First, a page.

How Do You Wind Up a Series, Anyway?

Space:1999 was around long before I got here, and presumably, it’ll still be around when I’m not.  If there’s a mysterious unknown force involved here, one has to wonder why yours truly is left carrying the mantle for this series and now finds himself needing to wrap up the series in a final novel, Odysseus Wept.

Winding up the series is infinitely more complicated than starting it.  To clarify that point, no, I didn’t start Space:1999, but my novel Resurrection did start this book series.  Mateo Latosa and I spent a lot of phone time talking through the pitfalls of this book series, how to make sure it had room to grow, how we could honor the past but build a framework for new stories, and ultimately, how to really close in on what Johnny Byrne had expressed to Mateo as his hopes for something like a new beginning — not a reboot, mind you, a new series, sort of Space:1999 the Next Generation.

For anybody reading these novels, we’ve been planting seeds all along to make that happen.  The Alphan adventure isn’t ending with Odysseus Wept — but the Powys Space:1999 adventure certainly is.  If I had one wish for the future, I would love it if some fan fiction writer (or maybe more than one) picks up the mantle from where we leave it off.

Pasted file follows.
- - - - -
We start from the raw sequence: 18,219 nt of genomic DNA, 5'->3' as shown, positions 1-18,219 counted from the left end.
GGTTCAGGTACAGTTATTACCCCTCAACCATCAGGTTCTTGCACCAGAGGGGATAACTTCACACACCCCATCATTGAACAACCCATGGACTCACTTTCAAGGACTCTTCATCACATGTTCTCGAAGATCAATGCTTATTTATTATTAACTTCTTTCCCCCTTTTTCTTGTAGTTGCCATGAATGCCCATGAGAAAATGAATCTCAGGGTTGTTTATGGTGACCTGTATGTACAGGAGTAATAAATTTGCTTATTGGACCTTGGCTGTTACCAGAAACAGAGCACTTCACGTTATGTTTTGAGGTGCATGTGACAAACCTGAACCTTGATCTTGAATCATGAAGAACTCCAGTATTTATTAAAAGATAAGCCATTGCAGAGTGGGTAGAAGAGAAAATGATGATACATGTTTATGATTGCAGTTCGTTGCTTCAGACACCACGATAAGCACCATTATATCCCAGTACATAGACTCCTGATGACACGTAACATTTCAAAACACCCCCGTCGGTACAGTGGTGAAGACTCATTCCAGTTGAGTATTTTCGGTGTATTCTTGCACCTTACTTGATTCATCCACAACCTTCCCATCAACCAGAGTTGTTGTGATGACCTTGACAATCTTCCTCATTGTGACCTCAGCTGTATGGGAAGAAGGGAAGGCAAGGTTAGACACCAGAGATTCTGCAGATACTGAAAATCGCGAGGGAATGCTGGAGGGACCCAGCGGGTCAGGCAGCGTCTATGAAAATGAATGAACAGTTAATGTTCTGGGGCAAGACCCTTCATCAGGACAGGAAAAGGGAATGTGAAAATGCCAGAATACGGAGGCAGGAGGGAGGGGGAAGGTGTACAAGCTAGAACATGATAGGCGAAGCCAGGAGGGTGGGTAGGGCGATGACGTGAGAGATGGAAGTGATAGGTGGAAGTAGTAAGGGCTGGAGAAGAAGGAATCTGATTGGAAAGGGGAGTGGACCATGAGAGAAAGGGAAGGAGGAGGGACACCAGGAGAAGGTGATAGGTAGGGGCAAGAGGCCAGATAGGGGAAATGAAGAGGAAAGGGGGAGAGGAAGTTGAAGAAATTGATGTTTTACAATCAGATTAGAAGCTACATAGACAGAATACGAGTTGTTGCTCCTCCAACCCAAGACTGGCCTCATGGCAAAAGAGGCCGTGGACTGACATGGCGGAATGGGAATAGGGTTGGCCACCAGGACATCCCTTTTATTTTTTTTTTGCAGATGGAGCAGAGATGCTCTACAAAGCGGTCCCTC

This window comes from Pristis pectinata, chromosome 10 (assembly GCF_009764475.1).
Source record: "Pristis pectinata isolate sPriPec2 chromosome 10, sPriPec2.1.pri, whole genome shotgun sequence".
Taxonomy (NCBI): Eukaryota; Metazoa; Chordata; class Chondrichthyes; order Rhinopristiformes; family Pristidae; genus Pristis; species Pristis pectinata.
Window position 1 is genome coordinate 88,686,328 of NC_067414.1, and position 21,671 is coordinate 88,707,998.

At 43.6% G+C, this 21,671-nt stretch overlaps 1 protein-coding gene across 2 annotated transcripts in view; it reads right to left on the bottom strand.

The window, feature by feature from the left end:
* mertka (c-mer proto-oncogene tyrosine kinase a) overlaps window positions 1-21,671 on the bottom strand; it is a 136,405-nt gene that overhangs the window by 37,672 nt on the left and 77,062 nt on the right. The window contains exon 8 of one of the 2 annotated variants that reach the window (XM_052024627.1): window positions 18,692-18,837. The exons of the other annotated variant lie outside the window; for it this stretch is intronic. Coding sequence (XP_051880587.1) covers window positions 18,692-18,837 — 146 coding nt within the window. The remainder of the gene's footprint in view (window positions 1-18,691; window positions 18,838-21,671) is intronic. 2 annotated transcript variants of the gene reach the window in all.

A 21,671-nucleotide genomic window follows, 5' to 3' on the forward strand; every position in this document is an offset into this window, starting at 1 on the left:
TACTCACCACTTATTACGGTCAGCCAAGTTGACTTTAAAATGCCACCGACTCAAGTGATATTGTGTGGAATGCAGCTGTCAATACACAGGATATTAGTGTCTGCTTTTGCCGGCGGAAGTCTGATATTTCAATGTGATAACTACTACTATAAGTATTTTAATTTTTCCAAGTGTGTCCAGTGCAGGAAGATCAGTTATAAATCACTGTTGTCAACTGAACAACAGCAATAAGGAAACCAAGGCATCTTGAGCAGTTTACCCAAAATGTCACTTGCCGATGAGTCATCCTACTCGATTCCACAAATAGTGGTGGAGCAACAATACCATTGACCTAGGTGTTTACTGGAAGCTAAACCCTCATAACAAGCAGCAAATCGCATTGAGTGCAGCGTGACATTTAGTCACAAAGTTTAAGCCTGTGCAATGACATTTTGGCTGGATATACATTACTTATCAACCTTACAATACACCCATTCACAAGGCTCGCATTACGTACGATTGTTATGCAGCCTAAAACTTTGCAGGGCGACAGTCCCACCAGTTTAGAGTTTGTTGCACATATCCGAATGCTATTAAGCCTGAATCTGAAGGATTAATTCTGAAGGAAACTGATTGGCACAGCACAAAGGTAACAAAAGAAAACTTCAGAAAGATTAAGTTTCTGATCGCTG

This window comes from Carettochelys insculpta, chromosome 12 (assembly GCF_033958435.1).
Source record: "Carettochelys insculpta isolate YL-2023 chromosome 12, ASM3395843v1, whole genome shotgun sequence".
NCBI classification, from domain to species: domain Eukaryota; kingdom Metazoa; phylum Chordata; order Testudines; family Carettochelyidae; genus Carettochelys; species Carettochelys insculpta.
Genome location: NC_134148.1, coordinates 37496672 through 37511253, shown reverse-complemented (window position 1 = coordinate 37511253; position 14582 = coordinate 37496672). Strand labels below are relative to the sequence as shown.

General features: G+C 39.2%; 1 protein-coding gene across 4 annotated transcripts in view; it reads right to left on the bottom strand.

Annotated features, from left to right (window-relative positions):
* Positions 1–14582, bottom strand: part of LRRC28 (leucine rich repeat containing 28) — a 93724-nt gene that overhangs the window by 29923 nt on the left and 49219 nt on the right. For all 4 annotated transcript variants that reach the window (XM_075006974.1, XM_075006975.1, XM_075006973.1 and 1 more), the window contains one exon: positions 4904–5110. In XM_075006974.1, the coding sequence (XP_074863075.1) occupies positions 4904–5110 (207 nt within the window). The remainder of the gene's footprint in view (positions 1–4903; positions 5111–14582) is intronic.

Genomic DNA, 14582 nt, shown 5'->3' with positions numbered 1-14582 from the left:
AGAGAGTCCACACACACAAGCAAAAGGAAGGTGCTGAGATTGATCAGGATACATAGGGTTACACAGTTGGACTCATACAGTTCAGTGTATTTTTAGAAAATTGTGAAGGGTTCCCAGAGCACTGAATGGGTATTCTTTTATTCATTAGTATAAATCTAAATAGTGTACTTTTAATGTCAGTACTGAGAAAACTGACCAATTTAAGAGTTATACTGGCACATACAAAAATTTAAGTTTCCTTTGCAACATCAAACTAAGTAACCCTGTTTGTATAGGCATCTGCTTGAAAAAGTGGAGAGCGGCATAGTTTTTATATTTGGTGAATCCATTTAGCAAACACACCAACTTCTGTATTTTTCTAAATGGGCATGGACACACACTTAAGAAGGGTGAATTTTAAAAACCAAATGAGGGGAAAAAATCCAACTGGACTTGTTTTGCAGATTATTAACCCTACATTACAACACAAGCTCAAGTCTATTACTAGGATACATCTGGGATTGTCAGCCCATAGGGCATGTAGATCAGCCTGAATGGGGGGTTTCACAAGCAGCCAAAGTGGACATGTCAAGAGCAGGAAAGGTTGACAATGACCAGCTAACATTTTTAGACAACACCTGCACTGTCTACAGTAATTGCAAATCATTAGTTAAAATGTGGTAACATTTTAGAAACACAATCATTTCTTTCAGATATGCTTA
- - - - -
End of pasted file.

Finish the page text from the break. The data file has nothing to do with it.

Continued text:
That’s the easy part — we’ve been building pieces of that foundation for quite a long time.  Now it’s just time to gather the threads into a whole.

What’s hard?  Well, Odysseus Wept is a novel, and novels need character arcs, and plots with beginnings, middles, and ends, and to some degree, a changing of the guard will be happening in this book — it takes place over a long period of time, and just like in real life, your parents were the stars of the show when you were a kid and then at some point in your forties or fifties, you suddenly realize that they’re now sort of supporting characters, and you’re running the show, and your kids are watching the calendar pages pass until one day, they’ll be the stars of the show.

See what I mean?

I have to put aside the “novel architect” on this project and focus more on multiple smaller stories, with smaller arcs, but with different central characters as the “stars” of those arcs.  Every novel has sub-plots — this is really different. This book has sub-novels.  I don’t think I realized that coming in — from an architectural perspective, this is something like six mini-novels — but the “design” portion of each one is just as challenging as a regular sized novel.